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How to use your Field Segmentation Chart

Using the field segmentation chart to find insights in your data

Kris Rogers avatar
Written by Kris Rogers
Updated over a week ago

The field segmentation chart shows important information about the various segments in your dataset and exists in its simplest form on your Kapiche dashboard overview.

Observed Frequency

The observed frequency shows the percentage of records that a particular segment matches in the data. This percentage will also be reflective of any filters that are applied to the dashboard.
The particular segments displayed are based on the field in your data that is selected, which can be changed via the drop down menu:ย 

You can also change the way segments are sorted with the SORT BY menu. If you choose to sort by Net Promoter Score (NPS), extra information will be added to the chart. Keep in mind that the blue bars will still show observed frequency.

When drilling down into a theme like "In Flight Entertainment" on the dashboard, the field segmentation chart shows an additional value, Expected Frequency.

Expected Frequency

The expected frequency, depicted by the small vertical lines on each segment's row, is calculated as follows: "Economy Class" occurs in approximately 2/3 of all records in the whole dataset, therefore, we expect it to occur in about 2/3 ย of the records for our selected theme. This is its expected frequency.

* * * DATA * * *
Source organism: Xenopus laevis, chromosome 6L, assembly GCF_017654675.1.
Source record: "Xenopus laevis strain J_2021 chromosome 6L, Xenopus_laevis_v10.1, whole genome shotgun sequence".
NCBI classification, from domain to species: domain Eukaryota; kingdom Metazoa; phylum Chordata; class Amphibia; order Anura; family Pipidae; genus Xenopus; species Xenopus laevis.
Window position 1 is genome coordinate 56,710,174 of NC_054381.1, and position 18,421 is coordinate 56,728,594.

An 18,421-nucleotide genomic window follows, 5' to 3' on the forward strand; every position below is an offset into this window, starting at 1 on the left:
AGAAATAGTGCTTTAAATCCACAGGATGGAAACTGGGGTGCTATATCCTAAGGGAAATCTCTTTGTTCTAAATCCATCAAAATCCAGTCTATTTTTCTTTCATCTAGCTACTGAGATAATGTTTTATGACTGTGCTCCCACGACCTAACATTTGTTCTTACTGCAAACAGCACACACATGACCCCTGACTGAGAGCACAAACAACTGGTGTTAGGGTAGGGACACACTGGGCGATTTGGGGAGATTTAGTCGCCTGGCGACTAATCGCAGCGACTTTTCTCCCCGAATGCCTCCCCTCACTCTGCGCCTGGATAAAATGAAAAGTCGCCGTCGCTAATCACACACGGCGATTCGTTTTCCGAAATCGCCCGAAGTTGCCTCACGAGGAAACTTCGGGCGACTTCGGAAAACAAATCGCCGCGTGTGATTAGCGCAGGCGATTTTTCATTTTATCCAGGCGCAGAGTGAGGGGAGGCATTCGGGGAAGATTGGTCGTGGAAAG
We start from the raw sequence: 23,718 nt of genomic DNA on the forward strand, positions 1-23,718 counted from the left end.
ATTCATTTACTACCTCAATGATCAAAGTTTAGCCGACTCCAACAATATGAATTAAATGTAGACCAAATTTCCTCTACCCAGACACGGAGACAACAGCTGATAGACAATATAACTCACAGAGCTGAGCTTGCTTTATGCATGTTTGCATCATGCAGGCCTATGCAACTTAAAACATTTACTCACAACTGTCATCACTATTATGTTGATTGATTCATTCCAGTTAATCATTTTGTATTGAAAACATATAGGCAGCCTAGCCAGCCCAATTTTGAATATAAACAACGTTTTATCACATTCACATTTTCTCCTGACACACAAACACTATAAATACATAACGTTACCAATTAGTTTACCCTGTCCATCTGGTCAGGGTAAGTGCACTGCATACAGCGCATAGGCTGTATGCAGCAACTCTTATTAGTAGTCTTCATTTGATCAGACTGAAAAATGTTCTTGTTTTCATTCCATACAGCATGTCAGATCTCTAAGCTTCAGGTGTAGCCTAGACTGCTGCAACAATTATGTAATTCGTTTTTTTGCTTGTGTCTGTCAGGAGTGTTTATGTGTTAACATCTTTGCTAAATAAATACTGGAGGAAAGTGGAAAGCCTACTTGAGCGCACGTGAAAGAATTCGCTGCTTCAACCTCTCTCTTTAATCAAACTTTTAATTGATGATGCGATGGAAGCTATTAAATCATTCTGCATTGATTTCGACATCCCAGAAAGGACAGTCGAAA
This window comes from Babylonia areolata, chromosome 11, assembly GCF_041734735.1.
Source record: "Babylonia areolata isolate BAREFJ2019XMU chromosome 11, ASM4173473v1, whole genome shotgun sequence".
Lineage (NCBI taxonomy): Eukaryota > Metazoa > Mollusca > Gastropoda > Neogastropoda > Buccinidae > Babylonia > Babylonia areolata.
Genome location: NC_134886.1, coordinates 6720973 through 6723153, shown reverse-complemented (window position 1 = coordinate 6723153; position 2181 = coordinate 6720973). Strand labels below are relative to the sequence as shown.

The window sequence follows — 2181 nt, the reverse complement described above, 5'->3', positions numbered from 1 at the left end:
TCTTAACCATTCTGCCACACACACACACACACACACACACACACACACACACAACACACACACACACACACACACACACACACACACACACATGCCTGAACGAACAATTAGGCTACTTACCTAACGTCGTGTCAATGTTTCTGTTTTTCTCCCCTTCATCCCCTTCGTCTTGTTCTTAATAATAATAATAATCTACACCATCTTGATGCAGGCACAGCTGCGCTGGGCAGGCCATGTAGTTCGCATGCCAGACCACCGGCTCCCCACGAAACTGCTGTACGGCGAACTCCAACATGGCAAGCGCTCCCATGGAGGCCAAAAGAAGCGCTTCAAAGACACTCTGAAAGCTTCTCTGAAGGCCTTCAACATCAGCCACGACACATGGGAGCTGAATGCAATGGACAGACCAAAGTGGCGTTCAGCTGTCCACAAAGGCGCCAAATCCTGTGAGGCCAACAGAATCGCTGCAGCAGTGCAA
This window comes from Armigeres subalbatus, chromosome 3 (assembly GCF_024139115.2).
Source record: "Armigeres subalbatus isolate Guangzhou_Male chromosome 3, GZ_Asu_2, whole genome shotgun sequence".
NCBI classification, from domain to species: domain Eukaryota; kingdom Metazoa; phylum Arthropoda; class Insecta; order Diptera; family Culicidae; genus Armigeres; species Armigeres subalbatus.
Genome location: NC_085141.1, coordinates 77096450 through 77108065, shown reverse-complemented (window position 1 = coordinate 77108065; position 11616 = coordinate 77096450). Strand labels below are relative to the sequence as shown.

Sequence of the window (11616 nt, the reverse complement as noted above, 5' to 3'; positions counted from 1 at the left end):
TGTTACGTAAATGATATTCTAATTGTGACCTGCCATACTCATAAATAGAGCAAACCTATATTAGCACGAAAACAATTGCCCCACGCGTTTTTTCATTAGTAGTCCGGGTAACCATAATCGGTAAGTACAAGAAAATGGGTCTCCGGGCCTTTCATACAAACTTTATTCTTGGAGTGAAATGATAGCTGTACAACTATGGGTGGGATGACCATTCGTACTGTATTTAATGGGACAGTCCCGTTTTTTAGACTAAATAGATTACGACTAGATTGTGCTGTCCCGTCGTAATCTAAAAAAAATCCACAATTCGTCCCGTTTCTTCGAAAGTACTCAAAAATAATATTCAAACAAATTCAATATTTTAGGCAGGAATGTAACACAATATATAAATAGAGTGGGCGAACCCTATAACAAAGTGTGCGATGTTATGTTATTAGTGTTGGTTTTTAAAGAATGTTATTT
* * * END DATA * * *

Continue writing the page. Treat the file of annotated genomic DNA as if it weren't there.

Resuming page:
The real power of this chart comes to life when comparing the observed and expected frequencies. As they diverge from each other it indicates a potential relationship between a theme and a segment.

In the above example we can see our theme about "In Flight Entertainment" is mentioned significantly more by "Economy Class" respondents than expected. Conversely, we see the opposite with "Business Class" respondents. For more information, you can hover over a segment's row to show a contextual tooltip.

This tooltip shows:

  • The observed and expected frequencies as both absolute count of records and relative percentage.

  • NPS, if it is available.

  • Raw difference: calculated by subtracting the expected frequency from the observed.

  • Relative difference: divides the absolute difference of relative observed and expected frequencies by the arithmetic mean. This metric can highlight significant deviations in lower frequency segments. The exact formula we use is:

The approach outlined so far can give us some really solid indications of what customers in different segments value most. ย From this point we could explore deeper and come to understand how the customers in a particular segment feel about a theme. Or we may have been building a case about a particular aspect of our product/service to share with the business.

We think this chart is a powerful tool for finding insights and unlocking value in your structured data!

Questions? ๐Ÿค”

If you have any questions about your Field Segmentation Chart (or anything else!) you can get in touch with us any time by hitting the blue chat button to your right ๐Ÿ‘‰

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